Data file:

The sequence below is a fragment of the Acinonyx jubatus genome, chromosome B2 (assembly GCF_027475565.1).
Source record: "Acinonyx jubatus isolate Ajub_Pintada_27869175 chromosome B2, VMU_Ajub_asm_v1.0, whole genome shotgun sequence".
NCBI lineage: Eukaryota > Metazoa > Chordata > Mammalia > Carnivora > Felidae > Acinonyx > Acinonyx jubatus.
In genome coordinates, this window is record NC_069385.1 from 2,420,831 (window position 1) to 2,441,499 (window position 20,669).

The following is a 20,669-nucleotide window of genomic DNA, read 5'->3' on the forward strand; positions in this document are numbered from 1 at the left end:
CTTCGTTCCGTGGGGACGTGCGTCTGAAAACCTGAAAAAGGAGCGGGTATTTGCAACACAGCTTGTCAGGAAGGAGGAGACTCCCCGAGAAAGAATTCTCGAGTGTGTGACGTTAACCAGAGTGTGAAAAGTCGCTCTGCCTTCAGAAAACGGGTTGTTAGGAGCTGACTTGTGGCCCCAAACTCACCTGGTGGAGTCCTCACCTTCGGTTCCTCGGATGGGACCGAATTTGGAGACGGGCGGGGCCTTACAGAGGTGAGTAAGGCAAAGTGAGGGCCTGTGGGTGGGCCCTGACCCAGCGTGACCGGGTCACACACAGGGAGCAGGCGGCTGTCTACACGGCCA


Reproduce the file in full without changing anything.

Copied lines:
The sequence below is a fragment of the Acinonyx jubatus genome, chromosome B2 (assembly GCF_027475565.1).
Source record: "Acinonyx jubatus isolate Ajub_Pintada_27869175 chromosome B2, VMU_Ajub_asm_v1.0, whole genome shotgun sequence".
NCBI lineage: Eukaryota > Metazoa > Chordata > Mammalia > Carnivora > Felidae > Acinonyx > Acinonyx jubatus.
In genome coordinates, this window is record NC_069385.1 from 2,420,831 (window position 1) to 2,441,499 (window position 20,669).

The following is a 20,669-nucleotide window of genomic DNA, read 5'->3' on the forward strand; positions in this document are numbered from 1 at the left end:
CTTCGTTCCGTGGGGACGTGCGTCTGAAAACCTGAAAAAGGAGCGGGTATTTGCAACACAGCTTGTCAGGAAGGAGGAGACTCCCCGAGAAAGAATTCTCGAGTGTGTGACGTTAACCAGAGTGTGAAAAGTCGCTCTGCCTTCAGAAAACGGGTTGTTAGGAGCTGACTTGTGGCCCCAAACTCACCTGGTGGAGTCCTCACCTTCGGTTCCTCGGATGGGACCGAATTTGGAGACGGGCGGGGCCTTACAGAGGTGAGTAAGGCAAAGTGAGGGCCTGTGGGTGGGCCCTGACCCAGCGTGACCGGGTCACACACAGGGAGCAGGCGGCTGTCTACACGGCCA